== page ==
Can Kegel exercises help bladder control?

Yes they can. Kegel exercises developed by Dr. Andrew Kegel help to strengthen the muscles of the pelvic floor. These are the muscles that help control the flow of urine and when it’s released and are also involved in sexual intercourse and bowel movements. By strengthening these muscles using Kegel exercises you can strengthen the sphincter which prevents urine from being released, which in turn will improve bladder control.
Kegel exercises may improve overactive bladder symptoms in men and women. These exercises require repeated contractions that strengthen pelvic muscles. The pelvic muscles help the bladder hold urine. Kegel exercises are helpful for stress incontinence. With this condition, urine leaks due to movement or pressure. Kegel exercises may also improve urgency, which is a sudden and strong need to urinate. These exercises may be more effective when combined with medications. Regular bladder training exercises can help improve, regain, or maintain bladder and bowel control. 
Jill Rabin
OBGYN (Obstetrics & Gynecology)

Your pelvic floor muscles are responsible for contracting at the right time so that you can hold in your urine and for relaxing at the right time so that you can urinate. So, as you can see, keeping them healthy is essential for maintaining continence.

Do keep your pelvic floor muscles in excellent shape by doing Kegel exercises. Good pelvic floor muscle tone helps prevent incontinence. As women age and move toward and experience menopause, their estrogen level drops, thus weakening their pelvic floor muscles. This makes remaining continent problematic for some, so doing Kegels is the way to go!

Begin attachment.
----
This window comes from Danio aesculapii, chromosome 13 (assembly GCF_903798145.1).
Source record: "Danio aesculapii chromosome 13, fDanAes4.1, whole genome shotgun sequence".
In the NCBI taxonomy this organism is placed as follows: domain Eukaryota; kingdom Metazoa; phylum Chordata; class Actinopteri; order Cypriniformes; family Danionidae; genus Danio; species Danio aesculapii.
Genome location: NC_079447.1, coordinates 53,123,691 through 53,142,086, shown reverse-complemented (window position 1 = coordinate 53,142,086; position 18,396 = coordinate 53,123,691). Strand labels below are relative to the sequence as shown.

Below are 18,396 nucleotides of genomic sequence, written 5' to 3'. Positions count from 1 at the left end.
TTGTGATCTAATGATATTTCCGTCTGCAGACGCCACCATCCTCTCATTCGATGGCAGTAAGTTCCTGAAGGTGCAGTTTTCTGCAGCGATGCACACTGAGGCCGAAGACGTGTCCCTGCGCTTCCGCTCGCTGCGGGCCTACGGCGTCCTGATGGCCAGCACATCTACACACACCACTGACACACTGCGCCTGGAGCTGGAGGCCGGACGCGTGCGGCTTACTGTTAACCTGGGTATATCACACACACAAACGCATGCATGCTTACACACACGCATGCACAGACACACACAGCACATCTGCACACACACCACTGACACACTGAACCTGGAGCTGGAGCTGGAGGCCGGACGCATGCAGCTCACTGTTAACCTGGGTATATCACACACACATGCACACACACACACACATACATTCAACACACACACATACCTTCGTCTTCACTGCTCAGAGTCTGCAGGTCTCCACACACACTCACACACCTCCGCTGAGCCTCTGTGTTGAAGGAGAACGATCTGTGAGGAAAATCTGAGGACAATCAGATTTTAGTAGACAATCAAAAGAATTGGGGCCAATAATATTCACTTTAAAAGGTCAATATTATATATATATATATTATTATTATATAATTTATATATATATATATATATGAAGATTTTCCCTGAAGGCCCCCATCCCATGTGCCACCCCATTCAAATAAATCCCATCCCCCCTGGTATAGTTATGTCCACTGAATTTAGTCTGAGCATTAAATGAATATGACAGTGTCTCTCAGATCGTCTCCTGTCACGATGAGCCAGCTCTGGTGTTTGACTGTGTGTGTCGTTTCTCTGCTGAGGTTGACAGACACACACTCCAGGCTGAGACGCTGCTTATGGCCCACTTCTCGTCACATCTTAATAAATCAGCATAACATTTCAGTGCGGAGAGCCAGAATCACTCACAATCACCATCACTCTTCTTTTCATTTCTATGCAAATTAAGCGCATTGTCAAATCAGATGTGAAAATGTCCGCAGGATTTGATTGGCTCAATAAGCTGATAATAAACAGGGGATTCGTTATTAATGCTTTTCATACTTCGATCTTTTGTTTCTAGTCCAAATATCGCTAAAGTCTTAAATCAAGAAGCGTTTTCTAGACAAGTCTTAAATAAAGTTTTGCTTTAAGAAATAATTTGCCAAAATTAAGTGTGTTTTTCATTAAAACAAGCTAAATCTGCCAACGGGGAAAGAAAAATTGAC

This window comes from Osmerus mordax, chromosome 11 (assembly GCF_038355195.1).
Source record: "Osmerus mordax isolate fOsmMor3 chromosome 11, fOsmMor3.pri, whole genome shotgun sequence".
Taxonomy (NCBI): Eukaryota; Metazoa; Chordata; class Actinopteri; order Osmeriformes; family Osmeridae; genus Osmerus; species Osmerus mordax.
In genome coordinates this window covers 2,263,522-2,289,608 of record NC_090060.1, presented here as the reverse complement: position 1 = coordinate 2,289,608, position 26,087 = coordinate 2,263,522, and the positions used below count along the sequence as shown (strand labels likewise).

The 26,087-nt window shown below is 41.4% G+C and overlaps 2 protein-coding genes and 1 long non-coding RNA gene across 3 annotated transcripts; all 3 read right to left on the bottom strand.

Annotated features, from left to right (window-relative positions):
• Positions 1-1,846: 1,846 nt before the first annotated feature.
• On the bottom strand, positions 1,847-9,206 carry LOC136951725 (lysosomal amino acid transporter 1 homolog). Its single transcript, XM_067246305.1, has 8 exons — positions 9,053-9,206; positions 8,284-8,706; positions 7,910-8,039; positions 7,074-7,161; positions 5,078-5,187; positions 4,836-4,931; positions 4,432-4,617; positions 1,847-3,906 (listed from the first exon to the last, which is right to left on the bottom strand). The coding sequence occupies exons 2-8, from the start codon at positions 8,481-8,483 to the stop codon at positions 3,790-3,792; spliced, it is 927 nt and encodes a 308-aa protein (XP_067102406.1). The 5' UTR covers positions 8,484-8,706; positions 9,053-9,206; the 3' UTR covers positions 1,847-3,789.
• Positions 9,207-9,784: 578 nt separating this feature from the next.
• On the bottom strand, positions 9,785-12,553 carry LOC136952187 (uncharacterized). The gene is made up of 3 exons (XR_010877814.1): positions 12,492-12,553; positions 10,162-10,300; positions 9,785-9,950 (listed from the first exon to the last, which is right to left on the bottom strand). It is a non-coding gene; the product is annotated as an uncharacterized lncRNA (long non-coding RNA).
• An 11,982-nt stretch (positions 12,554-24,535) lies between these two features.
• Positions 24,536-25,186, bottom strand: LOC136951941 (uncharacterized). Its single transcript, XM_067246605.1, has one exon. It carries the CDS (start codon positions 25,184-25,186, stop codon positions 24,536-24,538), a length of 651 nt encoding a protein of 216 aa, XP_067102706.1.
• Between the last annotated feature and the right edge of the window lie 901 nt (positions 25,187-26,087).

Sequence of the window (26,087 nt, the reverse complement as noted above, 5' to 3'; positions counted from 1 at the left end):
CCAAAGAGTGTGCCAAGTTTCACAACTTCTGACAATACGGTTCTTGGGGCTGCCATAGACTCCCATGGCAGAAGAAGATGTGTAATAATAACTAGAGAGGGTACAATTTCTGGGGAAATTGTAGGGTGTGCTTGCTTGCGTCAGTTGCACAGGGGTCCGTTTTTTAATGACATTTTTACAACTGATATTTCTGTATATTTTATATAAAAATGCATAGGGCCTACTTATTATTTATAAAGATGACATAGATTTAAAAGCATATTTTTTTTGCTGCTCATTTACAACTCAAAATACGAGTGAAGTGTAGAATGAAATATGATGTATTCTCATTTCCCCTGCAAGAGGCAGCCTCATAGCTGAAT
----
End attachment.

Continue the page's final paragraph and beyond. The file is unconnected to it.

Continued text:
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Dr. Michael Roizen, MD
Internal Medicine
While it may seem like you have less bladder control than a week-old puppy, there are things you can do to slow down this trickle effect. If you're having incontinence during or right after pregnancy, Kegel exercises (that is, exercises that strengthen your pelvic muscles) can work. But often you have to do them the right way. Tighten your butt muscles up towards your belly button and hold for as long as you can (for added effect, put some Ludacris on in the background). What you're really doing is tightening the muscles of the pelvic floor. Repeat until you cannot take the pain anymore (around 10 times).

If your youngest kid just joined Medicare, you'll often need more than exercises; you'll need an aggressive solution for urinary incontinence-like collagen injections or surgery to re-suspend your bladder. As women age and their estrogen levels decline, the bladder neck falls beneath the support muscles of the pelvis and loses the angle that helps prevent your bladder from running like an open faucet.
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Kevin W. Windom, MD
OBGYN (Obstetrics & Gynecology)
Kegel exercises can help about 65% of women who suffer from stress urinary incontinence (SUI). A Kegel exercise is when a woman contracts her pelvic floor to stop her urine stream. Once someone is able to identify the correct vaginal muscles then she should practice these exercises 50-60 times a day while not urinating. SUI is one of the more common causes of incontinence in women and it is caused by a laxity in the pelvic connective tissue that supports the urethra and the bladder. The symptoms of SUI are loss of urine with coughing, laughing, exercise or other physical activities.